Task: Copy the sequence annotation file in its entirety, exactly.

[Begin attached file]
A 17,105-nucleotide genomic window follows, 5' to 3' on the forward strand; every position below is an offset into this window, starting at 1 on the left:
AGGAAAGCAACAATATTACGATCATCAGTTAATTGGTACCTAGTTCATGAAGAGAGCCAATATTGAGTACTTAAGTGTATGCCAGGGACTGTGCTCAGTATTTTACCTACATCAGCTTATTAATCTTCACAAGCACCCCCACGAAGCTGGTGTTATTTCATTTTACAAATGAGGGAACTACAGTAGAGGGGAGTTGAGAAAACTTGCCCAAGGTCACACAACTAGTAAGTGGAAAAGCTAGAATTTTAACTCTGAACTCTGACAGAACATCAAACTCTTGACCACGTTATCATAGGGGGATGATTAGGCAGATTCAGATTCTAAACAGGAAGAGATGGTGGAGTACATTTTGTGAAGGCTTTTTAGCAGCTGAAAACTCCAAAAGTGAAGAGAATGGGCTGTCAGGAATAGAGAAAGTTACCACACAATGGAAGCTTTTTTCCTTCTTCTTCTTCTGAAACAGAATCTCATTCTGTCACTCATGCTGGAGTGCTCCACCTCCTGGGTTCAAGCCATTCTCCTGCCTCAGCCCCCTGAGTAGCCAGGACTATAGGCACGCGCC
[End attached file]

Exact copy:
A 17,105-nucleotide genomic window follows, 5' to 3' on the forward strand; every position below is an offset into this window, starting at 1 on the left:
AGGAAAGCAACAATATTACGATCATCAGTTAATTGGTACCTAGTTCATGAAGAGAGCCAATATTGAGTACTTAAGTGTATGCCAGGGACTGTGCTCAGTATTTTACCTACATCAGCTTATTAATCTTCACAAGCACCCCCACGAAGCTGGTGTTATTTCATTTTACAAATGAGGGAACTACAGTAGAGGGGAGTTGAGAAAACTTGCCCAAGGTCACACAACTAGTAAGTGGAAAAGCTAGAATTTTAACTCTGAACTCTGACAGAACATCAAACTCTTGACCACGTTATCATAGGGGGATGATTAGGCAGATTCAGATTCTAAACAGGAAGAGATGGTGGAGTACATTTTGTGAAGGCTTTTTAGCAGCTGAAAACTCCAAAAGTGAAGAGAATGGGCTGTCAGGAATAGAGAAAGTTACCACACAATGGAAGCTTTTTTCCTTCTTCTTCTTCTGAAACAGAATCTCATTCTGTCACTCATGCTGGAGTGCTCCACCTCCTGGGTTCAAGCCATTCTCCTGCCTCAGCCCCCTGAGTAGCCAGGACTATAGGCACGCGCC